Through this series of exercises, students learned a definition for maximally even, determined what musical structures are maximally even, and had an opportunity to consider the overall meaning of these ideas. If the definition of maximally even was introduced first, followed by exercises and examples, much of the excitement for students would be lost. The definition likely would be seen as overly cumbersome, and the concept of maximally even might be seen as insignificant. By reversing the process and allowing students to reach conclusions about musical structures on their own, the thrill of discovery and the accompanying wonder about broader issues was encouraged. Our secondary and more traditional goal was to make the students more comfortable with the various types of intervals, triads, scales and so forth in all possible keys, musical material that is customarily introduced in beginning music theory classes.

The other curricular material in music theory that we developed for this project also largely involved exercises designed for self-discovery. By building various patterns and structures according to prescribed stipulations, students were able to observe many of the underlying abstract constructions independently. This material is designed to provide opportunities for "cutting- edge" research in music theory to be presented in a non-threatening and extremely useful way at the introductory level Moreover, the material developed also introduces students to applications of mathematics that appear naturally in introductory music theory courses, and it helps to provide students with a solid abstract foundation for musical thought based on mathematical ideas and reasoning.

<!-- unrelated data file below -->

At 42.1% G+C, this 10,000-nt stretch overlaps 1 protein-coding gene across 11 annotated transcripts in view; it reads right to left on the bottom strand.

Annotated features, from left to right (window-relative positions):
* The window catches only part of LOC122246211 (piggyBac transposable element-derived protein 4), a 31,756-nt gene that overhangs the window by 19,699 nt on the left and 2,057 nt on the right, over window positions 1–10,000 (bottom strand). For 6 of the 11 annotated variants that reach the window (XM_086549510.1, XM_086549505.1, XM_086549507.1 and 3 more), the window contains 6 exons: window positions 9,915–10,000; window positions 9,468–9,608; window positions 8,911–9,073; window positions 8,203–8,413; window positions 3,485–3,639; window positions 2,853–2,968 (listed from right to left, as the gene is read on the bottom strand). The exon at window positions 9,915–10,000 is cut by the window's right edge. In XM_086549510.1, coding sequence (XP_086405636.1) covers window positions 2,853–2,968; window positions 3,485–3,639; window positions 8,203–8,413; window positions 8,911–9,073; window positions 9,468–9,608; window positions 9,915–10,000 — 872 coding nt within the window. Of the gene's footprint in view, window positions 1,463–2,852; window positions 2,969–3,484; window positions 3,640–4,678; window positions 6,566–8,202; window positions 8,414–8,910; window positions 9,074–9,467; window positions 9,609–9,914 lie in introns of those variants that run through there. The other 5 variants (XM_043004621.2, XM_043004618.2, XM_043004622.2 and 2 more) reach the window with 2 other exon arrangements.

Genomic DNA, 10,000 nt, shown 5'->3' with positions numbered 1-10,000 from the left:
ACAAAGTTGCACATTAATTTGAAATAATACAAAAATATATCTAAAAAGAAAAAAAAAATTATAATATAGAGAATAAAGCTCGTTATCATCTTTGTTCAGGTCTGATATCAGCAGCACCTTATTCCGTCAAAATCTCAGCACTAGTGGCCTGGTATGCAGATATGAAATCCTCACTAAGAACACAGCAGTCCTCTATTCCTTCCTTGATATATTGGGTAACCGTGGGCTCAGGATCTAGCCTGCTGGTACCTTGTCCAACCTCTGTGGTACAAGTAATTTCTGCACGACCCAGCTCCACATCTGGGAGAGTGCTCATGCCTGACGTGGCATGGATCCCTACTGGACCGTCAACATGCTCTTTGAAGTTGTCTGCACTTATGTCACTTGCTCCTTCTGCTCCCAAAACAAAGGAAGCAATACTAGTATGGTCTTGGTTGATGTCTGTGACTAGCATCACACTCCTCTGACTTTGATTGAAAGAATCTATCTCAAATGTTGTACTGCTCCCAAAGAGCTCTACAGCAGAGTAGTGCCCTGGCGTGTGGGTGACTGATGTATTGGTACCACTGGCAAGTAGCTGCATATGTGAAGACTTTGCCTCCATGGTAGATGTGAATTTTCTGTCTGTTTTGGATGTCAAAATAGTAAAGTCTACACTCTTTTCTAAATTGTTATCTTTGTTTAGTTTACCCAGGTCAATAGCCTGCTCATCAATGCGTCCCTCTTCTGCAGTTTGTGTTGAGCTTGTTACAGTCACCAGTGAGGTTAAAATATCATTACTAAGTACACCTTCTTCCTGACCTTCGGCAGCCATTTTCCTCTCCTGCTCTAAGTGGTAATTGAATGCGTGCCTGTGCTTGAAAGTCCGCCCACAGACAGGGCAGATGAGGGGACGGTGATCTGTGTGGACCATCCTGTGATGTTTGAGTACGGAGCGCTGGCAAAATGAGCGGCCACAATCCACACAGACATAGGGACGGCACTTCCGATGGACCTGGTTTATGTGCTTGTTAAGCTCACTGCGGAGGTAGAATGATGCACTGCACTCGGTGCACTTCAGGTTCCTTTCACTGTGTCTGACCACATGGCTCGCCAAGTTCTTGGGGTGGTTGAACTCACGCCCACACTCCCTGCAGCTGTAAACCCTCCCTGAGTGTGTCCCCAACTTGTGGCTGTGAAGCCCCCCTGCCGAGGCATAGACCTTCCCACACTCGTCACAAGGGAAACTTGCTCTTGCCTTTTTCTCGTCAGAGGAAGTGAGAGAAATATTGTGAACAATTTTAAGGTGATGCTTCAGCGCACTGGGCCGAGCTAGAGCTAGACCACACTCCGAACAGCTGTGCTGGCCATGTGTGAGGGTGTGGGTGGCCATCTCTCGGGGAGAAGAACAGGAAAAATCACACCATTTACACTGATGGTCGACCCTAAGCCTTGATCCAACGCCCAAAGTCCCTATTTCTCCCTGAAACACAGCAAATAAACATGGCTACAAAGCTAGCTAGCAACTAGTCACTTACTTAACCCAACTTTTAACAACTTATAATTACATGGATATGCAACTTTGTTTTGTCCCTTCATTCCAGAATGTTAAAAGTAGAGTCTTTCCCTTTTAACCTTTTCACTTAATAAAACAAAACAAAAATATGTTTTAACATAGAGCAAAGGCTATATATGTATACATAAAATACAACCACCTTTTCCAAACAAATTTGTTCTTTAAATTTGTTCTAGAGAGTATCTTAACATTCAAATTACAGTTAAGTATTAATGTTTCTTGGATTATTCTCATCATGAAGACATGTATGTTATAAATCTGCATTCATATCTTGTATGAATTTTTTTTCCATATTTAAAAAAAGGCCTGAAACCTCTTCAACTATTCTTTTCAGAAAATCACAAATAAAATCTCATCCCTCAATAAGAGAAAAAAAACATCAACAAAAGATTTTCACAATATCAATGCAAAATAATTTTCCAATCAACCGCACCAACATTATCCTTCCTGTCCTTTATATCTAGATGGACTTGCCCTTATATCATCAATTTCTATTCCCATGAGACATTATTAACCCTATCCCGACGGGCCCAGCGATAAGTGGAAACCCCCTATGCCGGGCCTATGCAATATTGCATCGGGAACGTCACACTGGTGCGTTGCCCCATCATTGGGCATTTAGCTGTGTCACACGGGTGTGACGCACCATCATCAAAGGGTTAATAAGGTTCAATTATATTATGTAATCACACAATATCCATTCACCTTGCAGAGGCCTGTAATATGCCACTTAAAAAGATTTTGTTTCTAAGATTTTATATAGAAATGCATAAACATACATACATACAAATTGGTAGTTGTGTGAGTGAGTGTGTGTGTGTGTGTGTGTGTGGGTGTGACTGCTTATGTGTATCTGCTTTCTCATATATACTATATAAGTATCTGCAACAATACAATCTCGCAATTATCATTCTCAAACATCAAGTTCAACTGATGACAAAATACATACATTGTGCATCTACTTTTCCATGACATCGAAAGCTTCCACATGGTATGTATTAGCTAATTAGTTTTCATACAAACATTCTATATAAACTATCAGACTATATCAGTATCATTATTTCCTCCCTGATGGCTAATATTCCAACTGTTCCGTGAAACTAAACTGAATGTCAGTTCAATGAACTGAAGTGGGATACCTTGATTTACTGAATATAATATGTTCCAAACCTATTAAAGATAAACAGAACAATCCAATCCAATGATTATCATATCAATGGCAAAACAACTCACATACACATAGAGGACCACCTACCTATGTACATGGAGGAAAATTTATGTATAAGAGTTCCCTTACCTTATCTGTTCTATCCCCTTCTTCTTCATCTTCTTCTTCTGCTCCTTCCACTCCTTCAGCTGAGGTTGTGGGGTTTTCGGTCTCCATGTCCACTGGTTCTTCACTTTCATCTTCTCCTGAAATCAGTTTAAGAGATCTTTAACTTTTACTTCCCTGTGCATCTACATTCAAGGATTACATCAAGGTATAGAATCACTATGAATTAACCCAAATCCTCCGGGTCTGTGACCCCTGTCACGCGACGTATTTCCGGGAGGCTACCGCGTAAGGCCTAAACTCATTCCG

The material developed here is part of our Mathematics-Across-the-Curriculum project at Mount Holyoke College. This initiative, supported by a grant from the National Endowment for the Humanities and the National Science Foundation, aims to introduce students to applications of mathematics in a variety of disciplinary settings and to provide students with opportunities to grapple with mathematical ideas and reasoning in contexts drawn from the humanities. This project paired humanists with mathematicians to develop curricular material for introductory courses in the humanities.

Much recent research published in scholarly journals contains concepts and ideas that could be applicable to the material taught in introductory music courses. However, since this scholarship is primarily directed toward other researchers in the field, these articles generally too difficult for students. Furthermore, much mathematically-based material, especially when it appears in the scholarly literature of other disciplines, is often geared toward establishing certain concepts or relationships and then providing mathematical proofs of these ideas. The problem in presenting such new ideas in the classroom is to introduce them in a straightforward and uncomplicated manner while recreating the excitement inherent in the act of discovery. We feel that the approach described above is a solution to this problem.